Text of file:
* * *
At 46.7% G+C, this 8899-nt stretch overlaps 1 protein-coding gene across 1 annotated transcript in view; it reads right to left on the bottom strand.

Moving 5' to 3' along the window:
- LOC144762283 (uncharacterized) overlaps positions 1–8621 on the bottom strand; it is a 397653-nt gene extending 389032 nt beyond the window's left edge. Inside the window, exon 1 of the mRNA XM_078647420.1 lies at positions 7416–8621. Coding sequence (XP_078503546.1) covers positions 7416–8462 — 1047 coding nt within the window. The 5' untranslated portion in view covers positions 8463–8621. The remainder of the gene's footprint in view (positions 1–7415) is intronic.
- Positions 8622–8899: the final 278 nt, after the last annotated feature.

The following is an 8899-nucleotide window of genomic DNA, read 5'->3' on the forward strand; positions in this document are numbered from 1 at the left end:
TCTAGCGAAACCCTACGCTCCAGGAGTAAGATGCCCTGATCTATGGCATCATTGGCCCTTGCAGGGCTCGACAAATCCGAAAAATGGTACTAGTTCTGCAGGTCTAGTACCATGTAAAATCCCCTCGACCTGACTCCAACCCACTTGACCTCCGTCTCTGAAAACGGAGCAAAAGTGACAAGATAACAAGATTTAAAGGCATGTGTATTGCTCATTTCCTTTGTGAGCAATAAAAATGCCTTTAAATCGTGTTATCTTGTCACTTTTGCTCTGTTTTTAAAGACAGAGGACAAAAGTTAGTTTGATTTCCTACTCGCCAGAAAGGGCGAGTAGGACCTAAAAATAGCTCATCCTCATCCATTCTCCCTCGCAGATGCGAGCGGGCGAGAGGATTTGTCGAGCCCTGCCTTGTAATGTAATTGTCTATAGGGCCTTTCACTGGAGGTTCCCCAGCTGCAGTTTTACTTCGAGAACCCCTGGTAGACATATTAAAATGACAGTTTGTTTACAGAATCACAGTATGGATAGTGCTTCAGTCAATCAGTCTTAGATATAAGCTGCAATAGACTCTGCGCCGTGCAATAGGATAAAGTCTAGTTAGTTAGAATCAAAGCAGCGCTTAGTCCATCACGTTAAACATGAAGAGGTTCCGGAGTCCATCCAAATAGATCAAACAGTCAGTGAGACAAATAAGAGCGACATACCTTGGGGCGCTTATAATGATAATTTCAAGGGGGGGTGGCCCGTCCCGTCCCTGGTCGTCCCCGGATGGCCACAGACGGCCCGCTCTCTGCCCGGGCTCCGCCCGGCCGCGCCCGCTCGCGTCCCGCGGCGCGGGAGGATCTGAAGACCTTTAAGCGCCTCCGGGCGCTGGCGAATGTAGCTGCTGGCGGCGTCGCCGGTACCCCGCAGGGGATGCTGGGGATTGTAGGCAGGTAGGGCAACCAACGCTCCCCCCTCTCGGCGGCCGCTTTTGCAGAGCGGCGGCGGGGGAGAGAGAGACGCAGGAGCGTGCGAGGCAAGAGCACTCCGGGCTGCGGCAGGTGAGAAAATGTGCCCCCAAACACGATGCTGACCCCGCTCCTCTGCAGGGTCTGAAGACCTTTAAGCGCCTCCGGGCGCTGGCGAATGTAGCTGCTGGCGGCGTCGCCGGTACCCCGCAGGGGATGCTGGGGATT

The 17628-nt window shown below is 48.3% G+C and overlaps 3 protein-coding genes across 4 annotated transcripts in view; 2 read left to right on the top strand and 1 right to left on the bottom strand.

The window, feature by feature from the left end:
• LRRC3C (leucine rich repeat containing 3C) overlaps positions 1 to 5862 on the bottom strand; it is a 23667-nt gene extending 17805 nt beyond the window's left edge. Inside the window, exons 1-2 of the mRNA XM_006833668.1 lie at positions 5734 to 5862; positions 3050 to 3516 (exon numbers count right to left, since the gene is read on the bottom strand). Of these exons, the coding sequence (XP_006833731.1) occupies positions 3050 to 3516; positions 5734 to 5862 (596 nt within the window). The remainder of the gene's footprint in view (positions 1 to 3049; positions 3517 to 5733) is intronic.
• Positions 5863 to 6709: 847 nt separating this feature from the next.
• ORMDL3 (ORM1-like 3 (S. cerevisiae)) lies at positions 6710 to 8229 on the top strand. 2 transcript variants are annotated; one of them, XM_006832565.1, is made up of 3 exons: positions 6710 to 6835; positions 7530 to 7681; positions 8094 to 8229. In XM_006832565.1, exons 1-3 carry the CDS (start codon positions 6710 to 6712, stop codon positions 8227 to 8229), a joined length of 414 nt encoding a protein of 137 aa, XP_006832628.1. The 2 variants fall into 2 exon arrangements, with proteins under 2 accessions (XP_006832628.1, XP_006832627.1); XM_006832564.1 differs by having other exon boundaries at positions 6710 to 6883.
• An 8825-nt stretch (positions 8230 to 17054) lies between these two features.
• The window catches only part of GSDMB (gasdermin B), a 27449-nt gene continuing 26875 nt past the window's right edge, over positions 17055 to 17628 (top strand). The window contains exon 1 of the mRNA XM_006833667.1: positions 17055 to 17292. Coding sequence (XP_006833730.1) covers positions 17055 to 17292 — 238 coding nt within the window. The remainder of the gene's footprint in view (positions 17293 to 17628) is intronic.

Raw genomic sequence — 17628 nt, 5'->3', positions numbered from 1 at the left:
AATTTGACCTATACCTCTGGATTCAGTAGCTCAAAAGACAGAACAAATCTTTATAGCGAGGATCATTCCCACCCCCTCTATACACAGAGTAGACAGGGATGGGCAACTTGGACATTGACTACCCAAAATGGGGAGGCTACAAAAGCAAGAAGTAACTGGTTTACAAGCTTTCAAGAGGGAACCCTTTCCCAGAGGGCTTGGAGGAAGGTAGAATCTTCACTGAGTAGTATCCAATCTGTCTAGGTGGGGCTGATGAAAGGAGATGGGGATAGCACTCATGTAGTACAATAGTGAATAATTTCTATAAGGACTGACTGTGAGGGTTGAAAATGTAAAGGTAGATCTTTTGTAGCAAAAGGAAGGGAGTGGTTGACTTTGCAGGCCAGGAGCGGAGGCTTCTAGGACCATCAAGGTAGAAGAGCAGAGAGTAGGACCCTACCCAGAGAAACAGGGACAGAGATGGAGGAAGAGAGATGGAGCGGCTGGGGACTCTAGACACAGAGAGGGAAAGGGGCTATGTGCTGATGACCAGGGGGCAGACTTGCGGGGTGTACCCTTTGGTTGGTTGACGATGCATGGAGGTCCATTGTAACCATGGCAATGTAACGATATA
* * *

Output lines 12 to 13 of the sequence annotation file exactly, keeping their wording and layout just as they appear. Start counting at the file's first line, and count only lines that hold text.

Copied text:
• An 8825-nt stretch (positions 8230 to 17054) lies between these two features.
• The window catches only part of GSDMB (gasdermin B), a 27449-nt gene continuing 26875 nt past the window's right edge, over positions 17055 to 17628 (top strand). The window contains exon 1 of the mRNA XM_006833667.1: positions 17055 to 17292. Coding sequence (XP_006833730.1) covers positions 17055 to 17292 — 238 coding nt within the window. The remainder of the gene's footprint in view (positions 17293 to 17628) is intronic.